Presenting The Demographic 'Risk-Aversion' Secular Rotation

Tyler Durden's picture

Much has been made of the lack of retail participation in the casino equity market rally of the last few months (and few years for that matter). Whether it is a signal of the individual investor's overly anxious nature and only the pros 'get it' or more likely this is the end of the baby-boomer-driven secular savings and investment bonanza is perhaps more likely as a nation of soon-to-be-retirees rotate from massive-drawdown-inducing stocks (no matter how diversified your group of trees, when the tornado hits the forest, they all fall down) to the relative (low-drawdown) safety (and steady income) of fixed income. Nowhere is this 'its different this time' secular shift more evident than in cumulative fund flows.

 

As Deutsche Bank notes though - in true empirical fashion, we noght add - When rates rise investors are faced with capital losses on their bond holdings. Therefore, it makes sense that bond funds have experienced outflows during every rates up-cycle as capital losses prompt investors to re-allocate out of fixed income. Equities are the main beneficiary of this re-allocation with strong inflows during every period of rising rates; since the 1990s, equity flows have been 60% correlated with the 10yr yield.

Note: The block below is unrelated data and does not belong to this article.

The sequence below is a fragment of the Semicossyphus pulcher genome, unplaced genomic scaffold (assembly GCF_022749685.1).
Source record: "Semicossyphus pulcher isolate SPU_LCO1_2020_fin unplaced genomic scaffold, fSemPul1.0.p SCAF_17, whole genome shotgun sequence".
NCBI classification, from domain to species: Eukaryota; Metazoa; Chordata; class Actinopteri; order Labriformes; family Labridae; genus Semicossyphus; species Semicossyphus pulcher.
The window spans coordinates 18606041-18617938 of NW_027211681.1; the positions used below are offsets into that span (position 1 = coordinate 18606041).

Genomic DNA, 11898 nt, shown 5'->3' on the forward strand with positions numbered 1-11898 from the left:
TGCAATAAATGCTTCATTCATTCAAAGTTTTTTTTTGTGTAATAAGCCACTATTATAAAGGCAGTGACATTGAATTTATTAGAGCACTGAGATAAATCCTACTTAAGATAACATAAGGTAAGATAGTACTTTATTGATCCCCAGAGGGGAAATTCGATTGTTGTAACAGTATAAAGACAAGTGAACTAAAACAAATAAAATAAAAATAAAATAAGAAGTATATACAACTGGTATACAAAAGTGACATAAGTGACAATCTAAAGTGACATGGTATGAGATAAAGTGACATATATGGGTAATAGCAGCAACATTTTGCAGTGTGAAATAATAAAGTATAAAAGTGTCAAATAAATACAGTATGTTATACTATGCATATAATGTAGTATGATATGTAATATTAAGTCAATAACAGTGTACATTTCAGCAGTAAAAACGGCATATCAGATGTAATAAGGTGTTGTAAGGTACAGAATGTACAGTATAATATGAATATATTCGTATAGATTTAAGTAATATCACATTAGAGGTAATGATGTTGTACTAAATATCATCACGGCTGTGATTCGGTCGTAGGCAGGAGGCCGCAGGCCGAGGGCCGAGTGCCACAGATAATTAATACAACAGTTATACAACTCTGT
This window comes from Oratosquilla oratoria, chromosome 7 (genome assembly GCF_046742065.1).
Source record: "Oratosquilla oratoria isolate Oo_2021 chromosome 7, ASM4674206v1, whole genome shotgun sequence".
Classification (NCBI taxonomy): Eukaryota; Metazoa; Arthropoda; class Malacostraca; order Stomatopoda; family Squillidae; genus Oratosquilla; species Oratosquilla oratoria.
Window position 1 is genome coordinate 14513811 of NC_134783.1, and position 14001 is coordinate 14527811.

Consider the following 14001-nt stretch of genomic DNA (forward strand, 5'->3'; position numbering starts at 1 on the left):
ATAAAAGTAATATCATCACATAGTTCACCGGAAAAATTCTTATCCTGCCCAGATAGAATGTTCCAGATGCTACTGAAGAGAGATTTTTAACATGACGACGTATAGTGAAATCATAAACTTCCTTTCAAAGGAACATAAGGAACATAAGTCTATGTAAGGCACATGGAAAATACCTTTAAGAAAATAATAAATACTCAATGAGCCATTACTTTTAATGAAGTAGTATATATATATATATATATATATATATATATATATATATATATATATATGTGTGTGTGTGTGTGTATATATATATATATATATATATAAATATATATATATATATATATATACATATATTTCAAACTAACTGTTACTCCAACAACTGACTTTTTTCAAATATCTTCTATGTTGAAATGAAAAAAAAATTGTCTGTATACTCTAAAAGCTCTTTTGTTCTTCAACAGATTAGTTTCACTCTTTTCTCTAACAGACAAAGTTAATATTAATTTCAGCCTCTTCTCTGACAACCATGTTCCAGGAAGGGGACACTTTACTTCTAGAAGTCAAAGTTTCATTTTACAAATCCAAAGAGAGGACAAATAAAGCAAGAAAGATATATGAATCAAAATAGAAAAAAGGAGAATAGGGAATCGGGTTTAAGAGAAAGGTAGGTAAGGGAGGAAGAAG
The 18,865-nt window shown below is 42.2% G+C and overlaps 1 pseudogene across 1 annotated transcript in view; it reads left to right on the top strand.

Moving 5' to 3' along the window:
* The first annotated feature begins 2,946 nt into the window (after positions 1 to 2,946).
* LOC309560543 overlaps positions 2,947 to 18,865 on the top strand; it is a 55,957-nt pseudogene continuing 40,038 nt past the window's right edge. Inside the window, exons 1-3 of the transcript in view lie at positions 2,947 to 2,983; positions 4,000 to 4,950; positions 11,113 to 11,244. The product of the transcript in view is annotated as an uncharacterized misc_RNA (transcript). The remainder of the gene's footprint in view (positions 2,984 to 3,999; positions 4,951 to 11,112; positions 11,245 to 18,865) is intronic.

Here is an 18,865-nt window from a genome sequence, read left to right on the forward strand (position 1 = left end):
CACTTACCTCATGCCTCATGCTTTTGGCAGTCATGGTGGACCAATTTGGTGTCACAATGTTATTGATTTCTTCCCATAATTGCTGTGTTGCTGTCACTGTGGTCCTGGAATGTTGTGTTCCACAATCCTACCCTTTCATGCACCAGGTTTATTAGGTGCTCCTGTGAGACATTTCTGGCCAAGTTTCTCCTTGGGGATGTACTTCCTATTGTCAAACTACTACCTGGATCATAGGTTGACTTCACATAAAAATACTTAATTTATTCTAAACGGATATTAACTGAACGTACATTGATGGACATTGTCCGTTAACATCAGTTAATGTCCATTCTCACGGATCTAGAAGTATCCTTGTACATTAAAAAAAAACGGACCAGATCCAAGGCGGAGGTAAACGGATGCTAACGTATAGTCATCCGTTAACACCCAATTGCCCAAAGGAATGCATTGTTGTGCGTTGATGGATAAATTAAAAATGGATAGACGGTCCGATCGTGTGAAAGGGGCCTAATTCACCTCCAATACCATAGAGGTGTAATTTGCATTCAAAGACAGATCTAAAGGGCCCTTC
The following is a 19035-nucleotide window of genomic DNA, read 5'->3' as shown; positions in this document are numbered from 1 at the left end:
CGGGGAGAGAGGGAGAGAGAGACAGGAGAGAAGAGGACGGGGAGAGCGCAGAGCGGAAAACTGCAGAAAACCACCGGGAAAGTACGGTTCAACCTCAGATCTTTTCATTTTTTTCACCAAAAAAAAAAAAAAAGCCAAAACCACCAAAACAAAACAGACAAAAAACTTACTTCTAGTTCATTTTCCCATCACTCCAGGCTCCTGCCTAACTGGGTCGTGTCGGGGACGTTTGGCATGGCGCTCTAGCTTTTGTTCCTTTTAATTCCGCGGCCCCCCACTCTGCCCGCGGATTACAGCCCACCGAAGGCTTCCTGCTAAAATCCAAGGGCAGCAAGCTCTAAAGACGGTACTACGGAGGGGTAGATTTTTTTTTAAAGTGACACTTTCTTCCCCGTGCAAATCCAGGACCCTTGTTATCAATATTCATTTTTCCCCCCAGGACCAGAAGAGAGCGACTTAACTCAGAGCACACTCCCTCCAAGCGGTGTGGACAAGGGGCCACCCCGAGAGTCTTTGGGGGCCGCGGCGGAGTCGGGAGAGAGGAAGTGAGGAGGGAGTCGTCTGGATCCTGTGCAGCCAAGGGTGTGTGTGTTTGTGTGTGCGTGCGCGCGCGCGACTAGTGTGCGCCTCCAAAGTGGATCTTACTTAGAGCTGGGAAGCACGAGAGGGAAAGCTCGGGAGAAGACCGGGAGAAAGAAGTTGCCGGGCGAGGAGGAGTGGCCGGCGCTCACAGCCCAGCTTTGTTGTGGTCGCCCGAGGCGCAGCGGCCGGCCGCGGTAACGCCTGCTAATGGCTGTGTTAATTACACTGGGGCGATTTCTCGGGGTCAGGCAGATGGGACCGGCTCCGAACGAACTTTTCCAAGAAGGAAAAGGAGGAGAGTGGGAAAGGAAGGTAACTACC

However, with debt loads as high as they are the Fed's printing mandate and banking reacharound, it is hard to see rates being allowed to rise in a meaningful enough manner to come close to the kind of pain investors have suffered in stocks over the past decade (and therefore drive the rotation back to scary stocks). Though caveat emptor as perhaps Japan is inching closer to the'moment' when central-bank-provided stability morphs into catastrophic instability as Minsky re-appears to remind the world of reality.